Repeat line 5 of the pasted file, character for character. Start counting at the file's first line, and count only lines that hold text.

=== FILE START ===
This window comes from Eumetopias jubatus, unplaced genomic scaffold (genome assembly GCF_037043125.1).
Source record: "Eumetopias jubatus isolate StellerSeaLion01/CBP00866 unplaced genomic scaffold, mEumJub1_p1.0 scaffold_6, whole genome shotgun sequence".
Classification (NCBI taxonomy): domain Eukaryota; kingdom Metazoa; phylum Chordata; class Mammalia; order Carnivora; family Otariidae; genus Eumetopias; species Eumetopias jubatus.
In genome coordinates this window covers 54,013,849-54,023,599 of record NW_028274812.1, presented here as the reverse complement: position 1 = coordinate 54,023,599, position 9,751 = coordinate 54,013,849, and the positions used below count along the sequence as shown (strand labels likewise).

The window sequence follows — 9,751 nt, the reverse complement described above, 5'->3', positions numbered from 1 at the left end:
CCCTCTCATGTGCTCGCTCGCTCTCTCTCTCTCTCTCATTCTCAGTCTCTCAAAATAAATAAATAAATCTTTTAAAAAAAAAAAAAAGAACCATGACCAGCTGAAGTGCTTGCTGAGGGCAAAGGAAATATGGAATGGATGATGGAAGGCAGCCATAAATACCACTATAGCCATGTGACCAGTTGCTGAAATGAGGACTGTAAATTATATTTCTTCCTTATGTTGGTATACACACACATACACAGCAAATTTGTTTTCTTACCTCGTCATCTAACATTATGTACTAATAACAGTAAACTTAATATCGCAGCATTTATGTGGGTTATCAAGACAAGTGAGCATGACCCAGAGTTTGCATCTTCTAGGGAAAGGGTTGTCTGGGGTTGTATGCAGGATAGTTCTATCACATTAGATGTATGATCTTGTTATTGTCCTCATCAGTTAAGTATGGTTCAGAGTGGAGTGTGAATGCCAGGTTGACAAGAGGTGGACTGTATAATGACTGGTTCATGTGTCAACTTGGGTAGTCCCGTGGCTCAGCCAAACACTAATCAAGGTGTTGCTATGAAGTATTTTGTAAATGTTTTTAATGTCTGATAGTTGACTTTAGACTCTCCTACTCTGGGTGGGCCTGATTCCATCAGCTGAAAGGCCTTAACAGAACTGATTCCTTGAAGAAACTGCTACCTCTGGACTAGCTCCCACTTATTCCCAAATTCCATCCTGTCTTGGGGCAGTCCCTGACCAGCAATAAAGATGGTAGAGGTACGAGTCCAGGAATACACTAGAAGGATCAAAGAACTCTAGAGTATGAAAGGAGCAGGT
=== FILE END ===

The window sequence follows — 9,751 nt, the reverse complement described above, 5'->3', positions numbered from 1 at the left end: